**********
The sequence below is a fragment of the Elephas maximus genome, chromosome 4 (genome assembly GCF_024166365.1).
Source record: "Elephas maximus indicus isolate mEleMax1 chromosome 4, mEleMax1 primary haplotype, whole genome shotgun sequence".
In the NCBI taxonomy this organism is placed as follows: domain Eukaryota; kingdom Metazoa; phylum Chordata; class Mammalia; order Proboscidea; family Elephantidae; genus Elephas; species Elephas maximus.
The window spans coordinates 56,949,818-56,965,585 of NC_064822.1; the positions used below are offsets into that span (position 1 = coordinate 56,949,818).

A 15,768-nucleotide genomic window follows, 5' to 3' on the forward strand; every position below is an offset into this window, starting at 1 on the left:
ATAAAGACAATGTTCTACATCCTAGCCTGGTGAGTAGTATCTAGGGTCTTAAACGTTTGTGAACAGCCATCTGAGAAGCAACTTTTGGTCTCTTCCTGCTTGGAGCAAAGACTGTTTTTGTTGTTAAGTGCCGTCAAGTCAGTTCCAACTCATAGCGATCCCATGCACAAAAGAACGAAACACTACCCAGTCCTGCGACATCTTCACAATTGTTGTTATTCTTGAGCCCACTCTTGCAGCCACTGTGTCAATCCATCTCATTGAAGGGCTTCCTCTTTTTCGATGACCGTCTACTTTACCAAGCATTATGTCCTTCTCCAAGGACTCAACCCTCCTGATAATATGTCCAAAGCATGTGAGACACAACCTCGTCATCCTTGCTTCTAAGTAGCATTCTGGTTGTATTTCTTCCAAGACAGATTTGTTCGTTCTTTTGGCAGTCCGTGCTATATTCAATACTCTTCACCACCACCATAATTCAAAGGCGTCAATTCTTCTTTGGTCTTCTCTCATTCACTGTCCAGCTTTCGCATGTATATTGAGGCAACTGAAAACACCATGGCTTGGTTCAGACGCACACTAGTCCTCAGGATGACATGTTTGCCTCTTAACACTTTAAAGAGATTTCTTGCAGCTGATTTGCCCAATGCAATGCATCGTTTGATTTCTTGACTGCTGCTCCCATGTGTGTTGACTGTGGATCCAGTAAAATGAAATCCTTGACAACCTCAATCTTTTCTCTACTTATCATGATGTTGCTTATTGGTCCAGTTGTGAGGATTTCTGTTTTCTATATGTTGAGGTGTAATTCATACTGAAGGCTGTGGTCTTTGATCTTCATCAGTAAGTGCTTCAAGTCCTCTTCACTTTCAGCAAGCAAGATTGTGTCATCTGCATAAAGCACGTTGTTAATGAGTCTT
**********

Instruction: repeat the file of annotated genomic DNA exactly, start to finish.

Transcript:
The sequence below is a fragment of the Elephas maximus genome, chromosome 4 (genome assembly GCF_024166365.1).
Source record: "Elephas maximus indicus isolate mEleMax1 chromosome 4, mEleMax1 primary haplotype, whole genome shotgun sequence".
In the NCBI taxonomy this organism is placed as follows: domain Eukaryota; kingdom Metazoa; phylum Chordata; class Mammalia; order Proboscidea; family Elephantidae; genus Elephas; species Elephas maximus.
The window spans coordinates 56,949,818-56,965,585 of NC_064822.1; the positions used below are offsets into that span (position 1 = coordinate 56,949,818).

A 15,768-nucleotide genomic window follows, 5' to 3' on the forward strand; every position below is an offset into this window, starting at 1 on the left:
ATAAAGACAATGTTCTACATCCTAGCCTGGTGAGTAGTATCTAGGGTCTTAAACGTTTGTGAACAGCCATCTGAGAAGCAACTTTTGGTCTCTTCCTGCTTGGAGCAAAGACTGTTTTTGTTGTTAAGTGCCGTCAAGTCAGTTCCAACTCATAGCGATCCCATGCACAAAAGAACGAAACACTACCCAGTCCTGCGACATCTTCACAATTGTTGTTATTCTTGAGCCCACTCTTGCAGCCACTGTGTCAATCCATCTCATTGAAGGGCTTCCTCTTTTTCGATGACCGTCTACTTTACCAAGCATTATGTCCTTCTCCAAGGACTCAACCCTCCTGATAATATGTCCAAAGCATGTGAGACACAACCTCGTCATCCTTGCTTCTAAGTAGCATTCTGGTTGTATTTCTTCCAAGACAGATTTGTTCGTTCTTTTGGCAGTCCGTGCTATATTCAATACTCTTCACCACCACCATAATTCAAAGGCGTCAATTCTTCTTTGGTCTTCTCTCATTCACTGTCCAGCTTTCGCATGTATATTGAGGCAACTGAAAACACCATGGCTTGGTTCAGACGCACACTAGTCCTCAGGATGACATGTTTGCCTCTTAACACTTTAAAGAGATTTCTTGCAGCTGATTTGCCCAATGCAATGCATCGTTTGATTTCTTGACTGCTGCTCCCATGTGTGTTGACTGTGGATCCAGTAAAATGAAATCCTTGACAACCTCAATCTTTTCTCTACTTATCATGATGTTGCTTATTGGTCCAGTTGTGAGGATTTCTGTTTTCTATATGTTGAGGTGTAATTCATACTGAAGGCTGTGGTCTTTGATCTTCATCAGTAAGTGCTTCAAGTCCTCTTCACTTTCAGCAAGCAAGATTGTGTCATCTGCATAAAGCACGTTGTTAATGAGTCTT